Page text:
A Treatise on Fever

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Stimpson and Clapp, 1831 - Fever - 412 pages

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Page 9 - Upon the whole,' says this celebrated theorist, ' our doctrine of fever is explicitly this. The remote causes are certain sedative powers applied to the nervous system, ,which, diminishing the energy of the brain, thereby produce a debility in the whole of the functions, and particularly in the action of the extreme vessels.
Page 9 - Such, however, is, at the same time, the nature of the animal economy, that this debility proves an indirect stimulus to the sanguiferous system; whence, by the intervention of the cold stage, and spasm connected with it, the action of the heart and larger arteries is increased, and continues so till it has had the effect of restoring the energy of the brain, of extending this energy to the extreme vessels, of restoring therefore their action, and thereby especially overcoming the spasm affecting...
Page 214 - Nature, with her burning sun, her stilled and pent-up wind, her stagnant and teeming marsh, manufactures plague on a large and fearful scale: Poverty in her hut, covered with her rags, surrounded with her filth, striving with all her might to keep out the pure air, and to increase the heat, imitates nature but too successfully; the process and the product are the same, the only difference is in the magnitude of the result.
Page 314 - ... on the influence of impure air in the production of the disease, and the very frequent presence of the rubeoloid exanthema in those affected with it. Dr Tweedie, in his interesting observations on the Influence of Impure Air on the generation of Typhus, refers to the opinion of Sir John Pringle, who states, " that he has observed the hospitals of an ar•my, not only when crowded with sick, but at any time when the air is confined, and especially in hot weather, produce fever of a peculiar kind,...
Page 322 - Philadelphia must admit the unwelcome truth sooner or later, that the yellow fever is engendered in her own bowels; or she must renounce her character for knowledge and policy, and perhaps with it her existence as a commercial city.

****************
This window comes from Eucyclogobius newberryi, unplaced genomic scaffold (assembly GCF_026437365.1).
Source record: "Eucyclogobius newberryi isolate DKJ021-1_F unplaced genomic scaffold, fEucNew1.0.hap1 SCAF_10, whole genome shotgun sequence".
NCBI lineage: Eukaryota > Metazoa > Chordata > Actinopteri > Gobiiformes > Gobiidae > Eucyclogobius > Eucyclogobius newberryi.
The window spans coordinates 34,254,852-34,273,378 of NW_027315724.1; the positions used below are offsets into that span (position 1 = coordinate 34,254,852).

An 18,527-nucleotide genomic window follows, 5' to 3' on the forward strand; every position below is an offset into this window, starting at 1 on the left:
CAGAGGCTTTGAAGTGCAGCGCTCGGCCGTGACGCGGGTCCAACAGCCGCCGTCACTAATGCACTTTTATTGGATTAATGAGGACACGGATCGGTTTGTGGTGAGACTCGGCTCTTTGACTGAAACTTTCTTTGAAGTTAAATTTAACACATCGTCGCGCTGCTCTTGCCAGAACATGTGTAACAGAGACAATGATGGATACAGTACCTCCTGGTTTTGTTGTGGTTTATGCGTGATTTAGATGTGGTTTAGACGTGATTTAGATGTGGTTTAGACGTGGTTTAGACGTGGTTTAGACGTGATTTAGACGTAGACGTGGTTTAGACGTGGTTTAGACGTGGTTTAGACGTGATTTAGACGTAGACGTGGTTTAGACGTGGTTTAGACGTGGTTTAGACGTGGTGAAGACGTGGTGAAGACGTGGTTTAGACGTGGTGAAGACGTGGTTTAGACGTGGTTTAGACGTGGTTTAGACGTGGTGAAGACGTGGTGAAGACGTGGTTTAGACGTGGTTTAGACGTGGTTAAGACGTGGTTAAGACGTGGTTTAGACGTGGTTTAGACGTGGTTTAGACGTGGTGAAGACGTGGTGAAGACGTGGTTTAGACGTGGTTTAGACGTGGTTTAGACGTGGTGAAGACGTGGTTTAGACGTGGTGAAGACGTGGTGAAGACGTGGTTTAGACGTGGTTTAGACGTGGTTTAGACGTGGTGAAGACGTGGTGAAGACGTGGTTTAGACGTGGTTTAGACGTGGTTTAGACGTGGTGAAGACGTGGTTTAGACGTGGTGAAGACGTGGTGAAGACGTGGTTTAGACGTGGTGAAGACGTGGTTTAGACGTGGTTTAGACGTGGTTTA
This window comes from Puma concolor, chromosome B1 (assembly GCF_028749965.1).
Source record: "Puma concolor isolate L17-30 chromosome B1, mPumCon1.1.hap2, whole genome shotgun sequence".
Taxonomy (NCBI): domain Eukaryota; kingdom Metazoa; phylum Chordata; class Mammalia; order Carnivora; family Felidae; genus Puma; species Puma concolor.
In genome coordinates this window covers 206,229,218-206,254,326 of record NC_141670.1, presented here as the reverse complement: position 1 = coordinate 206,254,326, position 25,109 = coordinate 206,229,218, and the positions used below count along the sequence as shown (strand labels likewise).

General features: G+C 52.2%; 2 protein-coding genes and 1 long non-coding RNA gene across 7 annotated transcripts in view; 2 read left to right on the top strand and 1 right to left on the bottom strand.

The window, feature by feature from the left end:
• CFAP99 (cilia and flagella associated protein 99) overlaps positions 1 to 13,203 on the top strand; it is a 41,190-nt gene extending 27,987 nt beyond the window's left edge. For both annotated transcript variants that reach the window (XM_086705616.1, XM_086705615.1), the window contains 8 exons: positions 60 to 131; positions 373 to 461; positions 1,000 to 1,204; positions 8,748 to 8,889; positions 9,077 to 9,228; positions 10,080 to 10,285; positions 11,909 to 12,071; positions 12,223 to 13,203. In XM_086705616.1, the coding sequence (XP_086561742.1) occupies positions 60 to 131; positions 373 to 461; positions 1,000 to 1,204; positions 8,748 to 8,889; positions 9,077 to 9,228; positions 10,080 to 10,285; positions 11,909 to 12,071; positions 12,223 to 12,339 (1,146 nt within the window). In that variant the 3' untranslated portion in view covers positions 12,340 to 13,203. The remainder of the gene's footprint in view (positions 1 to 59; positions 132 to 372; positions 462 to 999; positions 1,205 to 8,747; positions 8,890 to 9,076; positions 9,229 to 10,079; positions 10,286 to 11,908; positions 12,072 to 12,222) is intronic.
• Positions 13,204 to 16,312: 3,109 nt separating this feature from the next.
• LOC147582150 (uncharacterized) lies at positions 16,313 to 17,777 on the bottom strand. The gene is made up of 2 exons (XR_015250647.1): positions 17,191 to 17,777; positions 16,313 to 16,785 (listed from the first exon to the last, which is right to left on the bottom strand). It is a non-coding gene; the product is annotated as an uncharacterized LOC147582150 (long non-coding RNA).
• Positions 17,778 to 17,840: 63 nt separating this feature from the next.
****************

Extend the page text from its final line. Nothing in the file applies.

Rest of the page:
Page 87 - ... 2. The chilliness is, upon the whole, greater, and longer continued than in synochus ; yet there is less constantly shivering, and the heat, when it succeeds this state of chilliness, is seldom as great as in the latter ; while there are cases in which the heat never exceeds the natural standard. 3. The febrile uneasiness is greater ; the restlessness is incessant ; the face is pallid ; the features are shrunk ; the expression of the countenance is most peculiar ; it is strikingly indicative...
Page 320 - ... it is not only notorious that many years have often elapsed without any clerk, servant, or nurse, living in the Infirmary, or any of the students attending it, being seized with fever; but it is also certain that in this very season those of its inhabitants who have not had intercourse with fever patients have almost uniformly escaped the disease. Of the inhabitants of the ground floor of the house, (including the patients in the lock ward,) none but those already mentioned as having washed the...
Page 368 - Twelve ounces of blood were taken from the arm ; a blister applied to the chest ; a saline antimonial mixture taken every six hours ; and a lohoc whenever the cough was troublesome. June 4th. The same difficulty of respiration ; bowels confined.
Page 213 - The stench which arises from this and the mud together is intolerably offensive, and from this source the plague, constantly springing up every year, preys upon the inhabitants, and is stopped only by the return of the Nile, the overflowing of which washes away this load of filth.
Page 95 - The giant," says an able writer, " that lies prostrate on the earth, mastered by superior power, has still a giant's strength, though he do not at that moment put it forth. Give him but the chance to throw off the load that keeps him, down, and he will soon show you that he is not weak.

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